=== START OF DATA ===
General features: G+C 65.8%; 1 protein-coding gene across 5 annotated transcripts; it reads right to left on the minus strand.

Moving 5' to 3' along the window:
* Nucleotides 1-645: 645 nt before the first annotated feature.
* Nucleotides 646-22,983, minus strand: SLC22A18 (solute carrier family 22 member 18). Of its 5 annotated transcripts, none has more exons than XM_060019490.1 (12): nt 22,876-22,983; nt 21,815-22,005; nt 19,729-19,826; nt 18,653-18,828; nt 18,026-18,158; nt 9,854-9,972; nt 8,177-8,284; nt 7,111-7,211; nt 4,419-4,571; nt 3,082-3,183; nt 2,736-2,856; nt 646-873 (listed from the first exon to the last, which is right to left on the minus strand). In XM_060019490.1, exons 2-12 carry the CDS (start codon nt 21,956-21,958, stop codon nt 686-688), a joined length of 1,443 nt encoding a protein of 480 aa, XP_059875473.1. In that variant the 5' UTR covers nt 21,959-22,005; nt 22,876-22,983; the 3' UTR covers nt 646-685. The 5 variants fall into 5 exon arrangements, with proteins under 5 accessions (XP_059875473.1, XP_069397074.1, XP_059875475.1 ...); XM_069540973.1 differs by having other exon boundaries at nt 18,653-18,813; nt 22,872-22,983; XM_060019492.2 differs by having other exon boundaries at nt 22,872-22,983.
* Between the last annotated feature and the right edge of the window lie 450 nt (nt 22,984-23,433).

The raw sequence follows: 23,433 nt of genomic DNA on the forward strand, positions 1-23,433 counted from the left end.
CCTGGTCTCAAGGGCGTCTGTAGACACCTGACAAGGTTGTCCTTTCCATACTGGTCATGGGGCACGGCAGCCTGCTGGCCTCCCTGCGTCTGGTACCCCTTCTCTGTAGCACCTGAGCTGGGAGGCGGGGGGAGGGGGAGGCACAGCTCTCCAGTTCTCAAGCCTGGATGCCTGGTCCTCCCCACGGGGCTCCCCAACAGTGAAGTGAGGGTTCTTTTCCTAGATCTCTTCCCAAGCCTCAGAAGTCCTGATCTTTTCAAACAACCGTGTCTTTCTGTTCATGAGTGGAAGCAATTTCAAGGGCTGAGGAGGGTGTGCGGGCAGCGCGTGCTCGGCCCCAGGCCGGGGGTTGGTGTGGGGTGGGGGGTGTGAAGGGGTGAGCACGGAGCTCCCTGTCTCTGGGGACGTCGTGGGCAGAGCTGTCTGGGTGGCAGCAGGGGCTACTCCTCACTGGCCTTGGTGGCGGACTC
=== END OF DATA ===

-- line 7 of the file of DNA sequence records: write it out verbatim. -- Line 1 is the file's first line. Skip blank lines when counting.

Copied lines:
CCTGGTCTCAAGGGCGTCTGTAGACACCTGACAAGGTTGTCCTTTCCATACTGGTCATGGGGCACGGCAGCCTGCTGGCCTCCCTGCGTCTGGTACCCCTTCTCTGTAGCACCTGAGCTGGGAGGCGGGGGGAGGGGGAGGCACAGCTCTCCAGTTCTCAAGCCTGGATGCCTGGTCCTCCCCACGGGGCTCCCCAACAGTGAAGTGAGGGTTCTTTTCCTAGATCTCTTCCCAAGCCTCAGAAGTCCTGATCTTTTCAAACAACCGTGTCTTTCTGTTCATGAGTGGAAGCAATTTCAAGGGCTGAGGAGGGTGTGCGGGCAGCGCGTGCTCGGCCCCAGGCCGGGGGTTGGTGTGGGGTGGGGGGTGTGAAGGGGTGAGCACGGAGCTCCCTGTCTCTGGGGACGTCGTGGGCAGAGCTGTCTGGGTGGCAGCAGGGGCTACTCCTCACTGGCCTTGGTGGCGGACTC